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Even in Massachusetts, where 98 percent of residents have health insurance, research shows cuts to publicly-funded family planning would be devastating.


Written by Britt Wahlin and Amanda Dennis for RHRealityCheck.org - News, commentary and community for reproductive health and justice. This diary is cross-posted; commenters wishing to engage directly with the author should do so at the original post.

This week, as we celebrate the first anniversary of the Affordable Care Act, which promises to bring great benefits to women in this country, new threats to women’s health care have emerged. Last month the House of Representatives voted to eliminate federal funding of Planned Parenthood and cut entirely the Title X program, which supports family planning clinics across the country. Though the Senate has since rejected this proposal, House Republicans have vowed to continue to push for these cuts.


Many have spoken out about the harm this would have on low-income women, who rely on Planned Parenthoods and other family planning clinics for important preventive care like contraception and cancer screenings. Even in Massachusetts, where 98 percent of residents have health insurance due to groundbreaking state health reform, such cuts would be devastating.


Massachusetts has a robust network of family planning clinics, Planned Parenthood among them, which offer contraceptive services and counseling, sexually transmitted infection testing and treatment, and cervical and breast cancer screening on a sliding fee scale. In the wake of Massachusetts reform, family planning clinics continue to play a role in providing services to the Commonwealth’s most vulnerable residents.


In 2008, a year after Massachusetts’ health reform law took effect, Ibis Reproductive Health and the Massachusetts Department of Health Family Planning Program undertook research to explore the impact of reform on low-income women’s access to contraception. We conducted a survey and interviews with family planning providers and also held focus groups with English- and Spanish-speaking low-income women.


We found that health reform has provided a number of benefits to women and many women expressed relief over finally having insurance.


But our research also uncovered new barriers. Information about insurance plans and what is covered is confusing and difficult to navigate. For women new to insurance, having to get a prescription for contraception filled at a pharmacy instead of getting one’s method onsite at the clinic required education and support. Many women struggled to keep up with the numerous paperwork requirements to prove eligibility for state-subsidized plans and were pushed on and off insurance plans as a result, which likely affected their ability to consistently stay on contraception.


Providers also worried that teenagers on their parents’ insurance would not seek out family planning services for fear of their parents’ finding out.


Immigrant women also reported experiencing barriers to health care. Many do not qualify for subsidized insurance plans under reform and some have stopped seeking health care because they are afraid of being fined or deported if authorities find out they are undocumented and uninsured.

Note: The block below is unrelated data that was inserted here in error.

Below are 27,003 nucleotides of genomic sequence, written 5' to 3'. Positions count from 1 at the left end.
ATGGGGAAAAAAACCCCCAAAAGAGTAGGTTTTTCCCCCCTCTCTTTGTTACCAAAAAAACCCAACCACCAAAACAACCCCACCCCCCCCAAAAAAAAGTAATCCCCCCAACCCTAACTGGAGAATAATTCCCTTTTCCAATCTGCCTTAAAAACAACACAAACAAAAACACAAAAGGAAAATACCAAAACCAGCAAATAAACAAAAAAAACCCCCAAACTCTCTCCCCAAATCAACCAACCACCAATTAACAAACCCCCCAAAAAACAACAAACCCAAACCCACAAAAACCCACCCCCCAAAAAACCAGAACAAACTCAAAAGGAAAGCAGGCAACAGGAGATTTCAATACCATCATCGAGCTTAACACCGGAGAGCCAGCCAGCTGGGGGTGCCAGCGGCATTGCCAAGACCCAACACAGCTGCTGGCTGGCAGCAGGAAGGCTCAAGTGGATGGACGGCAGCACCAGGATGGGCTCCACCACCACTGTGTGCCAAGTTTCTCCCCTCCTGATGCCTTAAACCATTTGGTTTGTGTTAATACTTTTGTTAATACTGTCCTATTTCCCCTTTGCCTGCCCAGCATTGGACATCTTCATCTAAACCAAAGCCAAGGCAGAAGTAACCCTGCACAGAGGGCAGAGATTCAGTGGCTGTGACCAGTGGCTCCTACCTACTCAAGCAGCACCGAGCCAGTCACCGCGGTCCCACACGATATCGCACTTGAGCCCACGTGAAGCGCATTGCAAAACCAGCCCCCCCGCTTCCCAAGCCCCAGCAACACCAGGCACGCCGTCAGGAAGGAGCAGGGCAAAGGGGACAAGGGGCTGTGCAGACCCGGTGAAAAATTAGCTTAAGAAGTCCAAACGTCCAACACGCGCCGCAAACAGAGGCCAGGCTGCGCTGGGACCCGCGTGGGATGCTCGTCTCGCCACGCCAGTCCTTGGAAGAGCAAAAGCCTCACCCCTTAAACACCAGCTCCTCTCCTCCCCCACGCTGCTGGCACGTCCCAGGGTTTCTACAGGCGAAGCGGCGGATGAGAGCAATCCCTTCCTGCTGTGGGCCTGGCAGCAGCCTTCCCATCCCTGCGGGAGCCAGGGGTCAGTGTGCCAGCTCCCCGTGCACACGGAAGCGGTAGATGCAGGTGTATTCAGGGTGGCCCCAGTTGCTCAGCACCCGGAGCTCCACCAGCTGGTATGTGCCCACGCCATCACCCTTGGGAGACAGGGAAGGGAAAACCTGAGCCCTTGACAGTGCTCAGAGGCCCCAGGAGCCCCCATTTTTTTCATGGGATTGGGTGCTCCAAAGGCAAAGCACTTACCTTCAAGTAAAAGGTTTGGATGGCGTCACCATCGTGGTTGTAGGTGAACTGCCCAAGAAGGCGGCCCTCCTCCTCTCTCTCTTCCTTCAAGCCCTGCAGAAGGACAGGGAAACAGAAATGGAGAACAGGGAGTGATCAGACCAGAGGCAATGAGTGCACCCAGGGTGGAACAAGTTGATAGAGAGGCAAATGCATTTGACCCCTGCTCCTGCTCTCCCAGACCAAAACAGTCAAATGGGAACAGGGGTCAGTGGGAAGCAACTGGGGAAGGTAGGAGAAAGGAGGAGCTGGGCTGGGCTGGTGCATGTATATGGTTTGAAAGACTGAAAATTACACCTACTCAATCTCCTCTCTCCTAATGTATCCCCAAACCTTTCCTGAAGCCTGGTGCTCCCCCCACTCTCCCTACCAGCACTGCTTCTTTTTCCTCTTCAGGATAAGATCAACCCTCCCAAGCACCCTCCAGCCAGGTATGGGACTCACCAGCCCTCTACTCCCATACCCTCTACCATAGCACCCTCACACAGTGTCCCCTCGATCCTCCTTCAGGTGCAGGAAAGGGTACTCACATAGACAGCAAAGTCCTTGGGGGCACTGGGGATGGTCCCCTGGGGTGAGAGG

Our research also showed that family planning providers—in addition to their traditional role of providing sexual and reproductive health care—were taking on the challenge of addressing barriers for these populations most in need. Family planning clinic staff helped women enroll in insurance plans, determined their eligibility for state-subsidized plans, and spent time helping women decipher what their plans cover.


Family planning clinics also addressed patients’ other primary health care needs, including in some cases helping managing chronic conditions like diabetes and mental illness. They have also been a safety net for the uninsured and underinsured—they will never turn anyone away.


When Massachusetts health reform was first in effect, the Commonwealth made enrollment grants to health care agencies to help them get their clients signed up for health insurance. In spite of dramatic reductions to those grants, and after massive cuts to the state budget following the recession, family planning providers continue to serve women above and beyond what they have the resources to do.


Federal funds from the Title X program and state funds support Massachusetts’ 11 family planning agencies, which include 81 clinics located across the Commonwealth. If Congress succeeds in eliminating funding for Title X, it will succeed in eliminating subsidized services for the women who need them most. It will also lead to increased costs in Massachusetts and other states, because investments in family planning save dollars. We can hardly afford to stop funding cost-saving programs in the current economic environment.


The major goal of health reform—both in Massachusetts and nationally—is to achieve universal health care coverage. Even with the great strides Massachusetts has made, we still need a safety net. Continued support for Title X and family planning providers, including Planned Parenthood, supports the goals of health reform and ensures access to critical preventive health services for the most vulnerable women.

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